DIY dreaming in the sky….cloud based DIY project planning

 

Feeling a little out of touch lately since I am not actively involved with dirty hands in a DIY project at the moment.  My husband and I are building a new home and are acting as owner/builder which means doing our own project management.  Crazy maybe, but the reward at the end will be immeasurable.  Like any good project, it requires HOURS of careful planning beforehand to be successful.  Measure twice, cut once right?  I have also found that there is absolutely no way that I would be able to carry a huge binder or boxes of ideas around with me as we go through the extensive design planning process.   Sure formula for going crazy!

So, forget the old idea of magazine clipping and folder making.  Now, anyone can dream with ease by clicking the button on their mouse.  With the explosion of online information and social media, there are lots of sites now dedicated to the online consumer of information.  Even online “bookmarking a page” has gone into the caveman era.  Pinterest, Houzz and similar sites have grown by ginormous numbers that allow consumers to easily share and save socially their ideas, dreams and in the case of Houzz, portfolios of design professionals in your area that can help you.

As a user of both myself, I can tell you, it was love at first click to discover these sites.  These online based idea boards also allow me to also easily identify  a client’s ideas by going to look at their likes and wants on their idea boards online.  Anywhere that I have an internet connection, I can see YOUR ideas as well as my own.

Now to take it a step beyond the “idea board”…..Enter “Evernote” and “Dropbox”**…ahhh true love.  (more…)

1920’s Budget Kitchen Makeover

This 1920’s kitchen was in desperate need of a makeover.  New custom crafted cabinets were added for around $75 in materials,new  counters for less than $200, sink $120, faucet $150, lighting $60, new stainless backsplash $200 and appliances were added.  The old linoleum floor was pulled up to reveal wood floors that could be sanded and refinished.  The result?  See for yourself.

Kitchen Before

Kitchen before

Kitchen Before

Stove area before hot water heater was moved to attic and a new custom built cabinet was added

Kitchen floor once linoleum was pulled up

Kitchen After

Kitchen after

Published in: on February 14, 2012 at 4:01 pm  Comments (3)  
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How to replace electric outlets

A very quick and inexpensive update that you can do in your home is to replace outdated yellowed or broken outlets.  You can buy a “contractor pack” of ten or as singles for usually around $.50-$1.30 per piece!  The plastic covers for each can also be bought as a contractor pack for pennies on the dollar.   Can you believe that?!    Most people don’t realize this because they don’t make it a habit to walk up the electric nuts and bolts aisle at the store.    Even better, each outlet only takes a couple of minutes to replace.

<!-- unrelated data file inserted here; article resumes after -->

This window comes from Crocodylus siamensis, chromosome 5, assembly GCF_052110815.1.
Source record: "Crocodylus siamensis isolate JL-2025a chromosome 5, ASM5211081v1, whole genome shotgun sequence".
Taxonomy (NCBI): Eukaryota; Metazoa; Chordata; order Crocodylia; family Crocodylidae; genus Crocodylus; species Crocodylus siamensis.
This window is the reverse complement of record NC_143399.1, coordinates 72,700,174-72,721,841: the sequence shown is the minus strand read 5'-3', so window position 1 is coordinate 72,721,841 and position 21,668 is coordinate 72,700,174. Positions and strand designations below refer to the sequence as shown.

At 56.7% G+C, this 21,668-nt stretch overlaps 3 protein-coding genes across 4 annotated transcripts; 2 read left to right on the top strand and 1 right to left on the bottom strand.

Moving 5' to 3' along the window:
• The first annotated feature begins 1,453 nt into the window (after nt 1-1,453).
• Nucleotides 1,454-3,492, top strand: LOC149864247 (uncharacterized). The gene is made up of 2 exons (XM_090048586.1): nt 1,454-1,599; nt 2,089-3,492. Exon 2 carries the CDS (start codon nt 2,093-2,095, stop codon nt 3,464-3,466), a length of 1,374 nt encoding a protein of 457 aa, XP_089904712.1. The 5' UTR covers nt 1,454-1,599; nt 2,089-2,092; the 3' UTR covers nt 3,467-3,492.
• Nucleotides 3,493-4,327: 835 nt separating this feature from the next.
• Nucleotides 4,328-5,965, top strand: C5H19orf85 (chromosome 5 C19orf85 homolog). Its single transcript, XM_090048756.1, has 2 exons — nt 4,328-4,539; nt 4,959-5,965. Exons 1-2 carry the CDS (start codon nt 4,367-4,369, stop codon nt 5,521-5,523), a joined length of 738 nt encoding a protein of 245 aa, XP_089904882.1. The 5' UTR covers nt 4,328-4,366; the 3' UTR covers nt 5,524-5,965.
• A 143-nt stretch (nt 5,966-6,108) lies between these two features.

** Disclaimer:   I am NOT a licensed electrician.  However, there are many simple projects such as this, that you can do for yourself safely and accurately, as long as you follow EACH step precisely.  Any deviation or questions, should be consulted further before proceeding.

Materials Needed:   flat and  Philips (star head) screwdrivers, wire strippers, plug in style voltage tester (shows proper ground, etc)

How to replace:

1)  First and foremost, the most important thing to do is to turn off the WHOLE house power at the breaker panel.  The “main” switch is usually at the top.  For good measure, I not only flip this one switch but also each individual switch as well to OFF.  Overkill maybe, but it doesn’t hurt anything.  Of course, just to be certain or if there’s a concern, power off AC’s, computers, TV or other sensitive electronic equipment before you flip the breaker.  Some people still like to double check each outlet before they begin by inserting an inexpensive plug in type of voltage tester that shows “no voltage”.  This is perfectly fine if it makes you feel better, but really, if you have turned off ALL breakers, there should be no voltage. (more…)

1920’s home renovation portfolio of before and after photos (kitchen)

One of the biggest transformations occurred in the kitchen.  I loved the custom built cabinets, but there was only one.  I also loved the idea of converting the “indoor/outdoor utility room” to be fully enclosed so that I could add a dishwasher to modernize the space.  It was a big job, but here is what was done:

Demo:  removed all pine tongue and groove slat walls, relocated back door from its current spot and removed half window, used Craigslist to dispose of all old appliances, reconfigure stainless counter top to fit a modern sink

Here is what I started with; in this photo you can see the slat walls, the back door in its current location and the lack of an additional upper cabinet:

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